The Detroit Guild on Thursday sent a letter to Police Chief James Craig denouncing Free Press photographer Mandi Wright’s arrest last week after filming an arrest with an iPhone.
“The Guild demands that you issue a formal apology to Wright and that you take disciplinary action against the officers responsible for this illegal conduct against a photo journalist, who was just doing her job while witnessing a police arrest on a public street,” guild president Lou Mleczko wrote. He also sent a letter to Free Press publisher Paul Anger urging the organization “to take further action directed at the Detroit Police Department.”
The letters come the same week the National Press Photographer’s Association sent a letter to Detroit police this week saying Wright’s First Amendment rights were violated.
“In any free country the balance between actual vigilance and over-zealous enforcement is delicate,” NPPA lawyer Mickey Osterreicher wrote in the letter to Detroit Police Chief James Craig, the Freep’s Gina Damron reports. “It may be understandable that law enforcement officers have a heightened sense of awareness after pursuing an armed suspect — but that is no excuse for blatantly violating a person’s First Amendment rights — as appears to be the case here.”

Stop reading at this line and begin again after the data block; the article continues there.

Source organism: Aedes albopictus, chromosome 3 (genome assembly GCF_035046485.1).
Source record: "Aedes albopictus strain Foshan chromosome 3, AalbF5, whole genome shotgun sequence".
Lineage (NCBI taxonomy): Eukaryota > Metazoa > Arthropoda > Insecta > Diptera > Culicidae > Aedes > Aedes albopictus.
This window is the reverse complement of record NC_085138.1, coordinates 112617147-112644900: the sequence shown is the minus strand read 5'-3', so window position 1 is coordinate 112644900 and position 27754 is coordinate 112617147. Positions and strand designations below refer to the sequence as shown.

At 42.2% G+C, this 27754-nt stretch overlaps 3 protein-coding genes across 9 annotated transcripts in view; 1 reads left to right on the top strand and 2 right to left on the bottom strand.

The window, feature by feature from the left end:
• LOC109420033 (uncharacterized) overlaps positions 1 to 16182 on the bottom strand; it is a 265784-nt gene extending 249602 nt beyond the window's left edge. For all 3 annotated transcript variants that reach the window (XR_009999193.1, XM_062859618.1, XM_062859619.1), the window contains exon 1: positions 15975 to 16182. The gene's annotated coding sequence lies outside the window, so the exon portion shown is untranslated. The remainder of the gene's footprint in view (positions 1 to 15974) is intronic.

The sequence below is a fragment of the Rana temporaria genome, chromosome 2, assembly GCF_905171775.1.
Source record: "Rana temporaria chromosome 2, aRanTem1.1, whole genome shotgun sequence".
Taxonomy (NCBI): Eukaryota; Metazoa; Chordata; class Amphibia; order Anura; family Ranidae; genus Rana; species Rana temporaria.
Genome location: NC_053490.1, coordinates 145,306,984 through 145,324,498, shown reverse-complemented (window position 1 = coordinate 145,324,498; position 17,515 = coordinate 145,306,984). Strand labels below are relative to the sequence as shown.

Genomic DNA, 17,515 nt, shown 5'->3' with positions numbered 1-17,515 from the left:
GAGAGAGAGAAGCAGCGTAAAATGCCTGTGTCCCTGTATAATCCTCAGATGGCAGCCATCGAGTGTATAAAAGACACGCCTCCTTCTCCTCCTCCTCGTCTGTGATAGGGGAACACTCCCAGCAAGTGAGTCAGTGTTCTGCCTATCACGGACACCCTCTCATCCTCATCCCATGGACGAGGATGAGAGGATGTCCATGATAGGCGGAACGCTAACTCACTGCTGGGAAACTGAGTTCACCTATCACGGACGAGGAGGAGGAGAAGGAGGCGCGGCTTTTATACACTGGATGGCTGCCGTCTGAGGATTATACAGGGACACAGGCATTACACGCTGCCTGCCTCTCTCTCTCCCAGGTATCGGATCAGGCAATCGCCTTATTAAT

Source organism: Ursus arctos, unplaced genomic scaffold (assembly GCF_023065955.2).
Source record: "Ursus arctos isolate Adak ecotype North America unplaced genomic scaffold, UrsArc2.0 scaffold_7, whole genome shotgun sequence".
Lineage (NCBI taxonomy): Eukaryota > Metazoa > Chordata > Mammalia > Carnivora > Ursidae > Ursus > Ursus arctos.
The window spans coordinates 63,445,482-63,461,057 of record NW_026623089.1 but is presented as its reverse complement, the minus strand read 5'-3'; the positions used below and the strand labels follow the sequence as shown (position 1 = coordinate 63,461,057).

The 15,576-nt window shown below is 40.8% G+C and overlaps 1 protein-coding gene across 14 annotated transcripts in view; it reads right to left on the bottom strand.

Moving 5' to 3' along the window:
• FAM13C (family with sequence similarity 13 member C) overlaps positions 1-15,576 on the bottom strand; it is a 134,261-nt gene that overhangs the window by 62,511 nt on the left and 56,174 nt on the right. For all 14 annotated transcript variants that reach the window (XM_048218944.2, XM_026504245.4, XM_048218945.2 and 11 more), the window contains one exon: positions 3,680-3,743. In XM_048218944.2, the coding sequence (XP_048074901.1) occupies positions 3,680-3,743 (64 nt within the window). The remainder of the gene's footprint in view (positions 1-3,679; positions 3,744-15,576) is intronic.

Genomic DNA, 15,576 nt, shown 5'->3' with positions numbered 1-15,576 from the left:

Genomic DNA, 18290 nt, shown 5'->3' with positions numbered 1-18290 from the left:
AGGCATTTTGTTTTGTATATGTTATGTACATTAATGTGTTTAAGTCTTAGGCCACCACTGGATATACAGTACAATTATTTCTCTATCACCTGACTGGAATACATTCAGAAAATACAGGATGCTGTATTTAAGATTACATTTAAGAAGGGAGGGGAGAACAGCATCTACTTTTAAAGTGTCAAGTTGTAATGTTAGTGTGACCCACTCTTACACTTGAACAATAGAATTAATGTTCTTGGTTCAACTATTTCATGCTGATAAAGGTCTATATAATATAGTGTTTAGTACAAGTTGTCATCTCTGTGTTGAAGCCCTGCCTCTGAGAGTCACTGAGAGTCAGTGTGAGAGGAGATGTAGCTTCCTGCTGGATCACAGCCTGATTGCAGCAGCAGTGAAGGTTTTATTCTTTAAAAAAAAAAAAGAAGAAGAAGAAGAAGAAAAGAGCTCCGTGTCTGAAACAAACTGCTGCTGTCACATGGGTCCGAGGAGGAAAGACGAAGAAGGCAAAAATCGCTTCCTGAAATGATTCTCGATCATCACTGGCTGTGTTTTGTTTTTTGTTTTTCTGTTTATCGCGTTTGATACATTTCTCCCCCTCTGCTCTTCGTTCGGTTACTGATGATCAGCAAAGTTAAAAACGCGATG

Wright was working on a training project with reporter Kathleen Gray on July 11 when she began to record the arrest of a suspect on a public street. She was wearing press identification when she was approached by a police officer not wearing a uniform and told to stop recording, then had her phone confiscated before being arrested. The officer, who has not been named, asserted that Wright was obstructing an officer by jumping on his back to retrieve the phone; Wright says she only pulled on his shirttail.
Detroit police are now investigating the incident, including claims that Wright’s SIM card was removed from her phone and that she was left in an interrogation room with the suspect whose arrest she had been recording, an allegation “that could be a serious breach of department policy,” Deputy Chief James Tolbert told the Freep.
Free Press attorney Herschel Fink told Fox 2 News’ Amy Lange that Wright’s arrest was improper, to say the least. “Any citizen has a right to photograph police conducting activities in public. This thing just spiraled out of control.”